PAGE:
Friday, August 22, 2014

The Netherlands Shapes Its Serious Games Market Into A Global Benchmark

The Netherlands as a major player in the Global Serious Games Market


Courtesy of © www.hollandtrade.com 2013

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Via: NOM - Investment and Development Agency for the Northern NetherlandsSerious Games: A Serious Matter For The North

The large scale adoption of Serious Games implies disrupting the status quo - in other words, a step change as opposed to a linear one.

According to management guru Richard Pascale, discontinuity is more successfully promoted and sustained when disruptive changes are aligned at personal, social and institutional levels. In this context, alignment stands for linking organizational goals with team and personal goals.

Hard evidence points to The Netherlands as the current global benchmark in aligning those three spheres of influence in support of Serious Games large scale adoption.

A Few Value Metrics

According to the recently released PwC's annual Global Entertainment and Media Outlook 2014-2018, the global aggregate spending on video games in 2013 was US$ 66.0 billion.The double digit CAGR experienced in previous years shall no longer be achieved, but with 6.2% CAGR being forecast up to 2018 bringing total video games revenues to US$ 89.0 billion the game industry still has a huge potential.

The Dutch game industry is keeping pace with the global trend in the sector. According to Games Monitor 2012, the game industry - one of the top nine business sectors in The Netherlands - has roughly doubled since the last survey in 2010. Its growth is about 50% higher than any other industry in the Netherlands' region. Generating between US$ 200-300 million each year, it employs more than 3,000 people, mostly in smaller companies: 70 percent of them employ five or fewer people and approximately 10 companies employ 50 people or more.

While the market for entertainment games is dominated by foreign companies, Dutch firms are excelling in the Serious Games Market.

As reported by Control Magazine based on Games Monitor 2012 findings, "The Netherlands house 330 game companies, with 57% involved in the production of Serious Games, while 44 Percent of the Dutch game industry is exclusively dedicated To Serious Games" (often called Applied Games by the Dutch Serious Games community). This percentage is significantly higher than in any other national game industry and Dutch studios are considered international market leaders in Serious Games.



It is notable that the Dutch game industry places the emphasis on Serious Games. Whereas Serious Games account for 10 to 15 percent of turnover in the sector worldwide, in The Netherlands the ratio is roughly fifty-fifty.

In the Northern Netherlands the focus on Serious Games is even sharper: entertainment games are only made to a small extent.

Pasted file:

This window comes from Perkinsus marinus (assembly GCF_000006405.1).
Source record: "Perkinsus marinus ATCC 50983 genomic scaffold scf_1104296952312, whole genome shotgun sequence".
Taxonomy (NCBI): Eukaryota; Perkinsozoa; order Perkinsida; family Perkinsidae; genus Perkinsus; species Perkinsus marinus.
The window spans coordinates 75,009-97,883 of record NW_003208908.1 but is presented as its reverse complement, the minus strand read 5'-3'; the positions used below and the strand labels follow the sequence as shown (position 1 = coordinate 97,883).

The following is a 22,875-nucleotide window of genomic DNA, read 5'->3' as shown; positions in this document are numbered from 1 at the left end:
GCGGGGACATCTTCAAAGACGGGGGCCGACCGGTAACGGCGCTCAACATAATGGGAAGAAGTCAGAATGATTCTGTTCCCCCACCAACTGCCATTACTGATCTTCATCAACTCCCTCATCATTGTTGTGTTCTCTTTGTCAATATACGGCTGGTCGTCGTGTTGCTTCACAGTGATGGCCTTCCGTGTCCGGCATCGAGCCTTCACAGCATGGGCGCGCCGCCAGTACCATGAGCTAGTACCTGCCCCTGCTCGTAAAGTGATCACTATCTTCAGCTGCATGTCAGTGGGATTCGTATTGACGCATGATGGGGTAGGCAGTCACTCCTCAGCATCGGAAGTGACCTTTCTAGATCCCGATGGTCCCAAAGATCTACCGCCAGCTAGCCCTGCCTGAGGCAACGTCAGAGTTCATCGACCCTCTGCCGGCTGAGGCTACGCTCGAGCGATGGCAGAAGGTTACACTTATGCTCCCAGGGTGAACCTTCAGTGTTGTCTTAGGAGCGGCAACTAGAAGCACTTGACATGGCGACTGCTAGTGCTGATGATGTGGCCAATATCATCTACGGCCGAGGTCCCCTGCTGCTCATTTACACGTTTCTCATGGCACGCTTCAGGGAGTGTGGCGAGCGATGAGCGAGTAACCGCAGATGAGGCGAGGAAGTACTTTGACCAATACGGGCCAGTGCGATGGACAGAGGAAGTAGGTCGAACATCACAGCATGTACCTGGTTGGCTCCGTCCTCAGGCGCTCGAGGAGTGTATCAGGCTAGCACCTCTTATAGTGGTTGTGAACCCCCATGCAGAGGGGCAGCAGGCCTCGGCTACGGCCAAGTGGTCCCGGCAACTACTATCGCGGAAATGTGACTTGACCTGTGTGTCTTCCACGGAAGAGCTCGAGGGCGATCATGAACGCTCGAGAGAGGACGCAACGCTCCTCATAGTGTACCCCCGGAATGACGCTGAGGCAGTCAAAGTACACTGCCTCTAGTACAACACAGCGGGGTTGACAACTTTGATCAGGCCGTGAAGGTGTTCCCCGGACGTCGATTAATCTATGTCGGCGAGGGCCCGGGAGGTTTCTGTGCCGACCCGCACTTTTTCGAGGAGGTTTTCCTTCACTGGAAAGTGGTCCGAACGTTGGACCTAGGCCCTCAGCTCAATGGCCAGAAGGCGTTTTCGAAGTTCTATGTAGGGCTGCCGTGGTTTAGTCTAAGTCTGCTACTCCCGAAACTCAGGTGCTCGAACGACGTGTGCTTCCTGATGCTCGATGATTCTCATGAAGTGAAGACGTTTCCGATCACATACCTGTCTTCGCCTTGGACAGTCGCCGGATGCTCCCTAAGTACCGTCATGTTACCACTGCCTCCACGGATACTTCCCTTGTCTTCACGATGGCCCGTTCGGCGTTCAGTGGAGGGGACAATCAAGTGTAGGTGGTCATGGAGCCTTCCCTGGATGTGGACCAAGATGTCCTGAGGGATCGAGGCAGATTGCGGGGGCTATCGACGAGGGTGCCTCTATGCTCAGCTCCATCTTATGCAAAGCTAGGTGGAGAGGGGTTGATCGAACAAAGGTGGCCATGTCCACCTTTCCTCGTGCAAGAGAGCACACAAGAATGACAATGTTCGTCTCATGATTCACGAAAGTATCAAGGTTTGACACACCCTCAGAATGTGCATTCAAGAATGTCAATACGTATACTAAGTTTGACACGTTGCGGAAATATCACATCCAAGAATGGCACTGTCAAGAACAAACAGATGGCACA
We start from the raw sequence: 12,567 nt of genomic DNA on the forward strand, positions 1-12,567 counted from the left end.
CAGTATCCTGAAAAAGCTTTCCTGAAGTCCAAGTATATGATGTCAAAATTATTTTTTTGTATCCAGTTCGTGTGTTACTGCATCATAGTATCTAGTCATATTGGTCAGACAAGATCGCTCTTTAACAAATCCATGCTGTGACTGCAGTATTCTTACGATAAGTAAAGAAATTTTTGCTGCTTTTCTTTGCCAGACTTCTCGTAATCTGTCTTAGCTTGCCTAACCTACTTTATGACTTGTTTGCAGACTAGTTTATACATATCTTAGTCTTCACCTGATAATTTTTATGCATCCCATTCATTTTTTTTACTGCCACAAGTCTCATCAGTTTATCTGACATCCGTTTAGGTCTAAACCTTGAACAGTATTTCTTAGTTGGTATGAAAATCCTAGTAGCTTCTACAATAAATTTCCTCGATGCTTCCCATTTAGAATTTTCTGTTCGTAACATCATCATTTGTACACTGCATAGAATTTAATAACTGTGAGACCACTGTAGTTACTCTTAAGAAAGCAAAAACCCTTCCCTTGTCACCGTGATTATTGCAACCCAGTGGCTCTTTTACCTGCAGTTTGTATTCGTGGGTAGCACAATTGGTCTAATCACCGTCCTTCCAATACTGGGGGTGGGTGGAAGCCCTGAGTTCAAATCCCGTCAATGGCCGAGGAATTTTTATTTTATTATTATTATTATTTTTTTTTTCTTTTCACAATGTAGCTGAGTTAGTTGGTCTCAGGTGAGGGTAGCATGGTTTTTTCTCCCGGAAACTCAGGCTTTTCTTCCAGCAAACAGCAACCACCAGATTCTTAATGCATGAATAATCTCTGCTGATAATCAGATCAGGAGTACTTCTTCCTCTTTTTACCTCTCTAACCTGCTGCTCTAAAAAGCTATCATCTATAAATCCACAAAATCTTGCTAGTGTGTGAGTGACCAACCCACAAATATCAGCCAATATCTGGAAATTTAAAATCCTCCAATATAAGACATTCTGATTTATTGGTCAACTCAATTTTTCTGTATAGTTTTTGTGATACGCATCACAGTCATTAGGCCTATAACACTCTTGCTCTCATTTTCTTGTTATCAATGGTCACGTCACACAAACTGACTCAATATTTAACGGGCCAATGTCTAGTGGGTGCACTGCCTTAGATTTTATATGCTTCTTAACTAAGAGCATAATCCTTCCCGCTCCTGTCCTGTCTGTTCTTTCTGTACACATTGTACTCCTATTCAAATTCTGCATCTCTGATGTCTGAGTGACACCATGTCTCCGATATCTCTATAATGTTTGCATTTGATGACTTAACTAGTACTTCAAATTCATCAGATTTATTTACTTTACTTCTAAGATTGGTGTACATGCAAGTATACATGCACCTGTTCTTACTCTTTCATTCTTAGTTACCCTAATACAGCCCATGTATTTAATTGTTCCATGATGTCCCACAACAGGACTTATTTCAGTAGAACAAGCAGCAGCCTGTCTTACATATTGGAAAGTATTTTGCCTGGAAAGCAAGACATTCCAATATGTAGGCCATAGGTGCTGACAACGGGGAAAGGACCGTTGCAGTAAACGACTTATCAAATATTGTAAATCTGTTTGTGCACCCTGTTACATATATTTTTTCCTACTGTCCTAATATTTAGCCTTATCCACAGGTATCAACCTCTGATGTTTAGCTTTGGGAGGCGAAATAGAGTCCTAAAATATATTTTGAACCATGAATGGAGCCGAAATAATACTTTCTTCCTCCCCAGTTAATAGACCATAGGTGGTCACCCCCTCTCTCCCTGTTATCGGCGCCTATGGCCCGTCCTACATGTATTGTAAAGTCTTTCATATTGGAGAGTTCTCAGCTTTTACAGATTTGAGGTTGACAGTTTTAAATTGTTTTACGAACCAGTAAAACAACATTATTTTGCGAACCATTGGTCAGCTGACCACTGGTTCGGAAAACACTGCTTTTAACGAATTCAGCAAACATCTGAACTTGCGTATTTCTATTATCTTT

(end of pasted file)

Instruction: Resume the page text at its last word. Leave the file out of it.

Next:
The education sector has responded to these trends by developing courses and curricula to support the development in the gaming sector.

At the higher education level, students at the Hanze University of Applied Sciences can take the Game Design & Development program, and a Game Development specialization has been set up at NHL Leeuwarden. Festivals and competitions are organized and there is a monthly game industry get-together. In order to provide support for the companies, the education sector, public authorities and organizations with an interest in the development of Serious Games such as the Police, University Medical Center Groningen and the publishing company Noordhoff Uitgevers have created the GameAcademy. This initiative is supported by European funding.

Although the sector has not been given the status of northern spearheads such as energy, water, healthy ageing or agrifood, the growth potential is recognized by all, including NOM (Investment and Development Agency for the Northern Netherlands). Serious Games are found in industry, defense, shipbuilding, but also in softer sectors such as education and healthcare. Given the attention being paid to the spearhead Healthy Ageing, there are certainly opportunities for the North in the latter sector.

According to Albert Sikkema, GameAcademy Director, the game industry is on the verge of a breakthrough. “The beginning of April was an important milestone in this context”, he says. “The GameAcademy has convened a meeting for the highest level of the northern business community. We are looking to connect these companies to the game developers, starting off with the larger organizations such as Gasunie, the NAM, FrieslandCampina and UMCG. They have the most options open to work on new developments. After that, the use of Serious Games could fan out to the small- and medium-sized business sector. But those companies will have to give the nod and place orders, otherwise the game industry will not get the boost it needs to rise above first division level.”

“The education and healthcare sectors have recognized the possibilities offered by Serious Games as an instrument for improving skills, but that is less true for the business community”, adds Thijs Helfrich, founder of Wildsea in Leeuwarden. That is where the sector will have to start making its money.”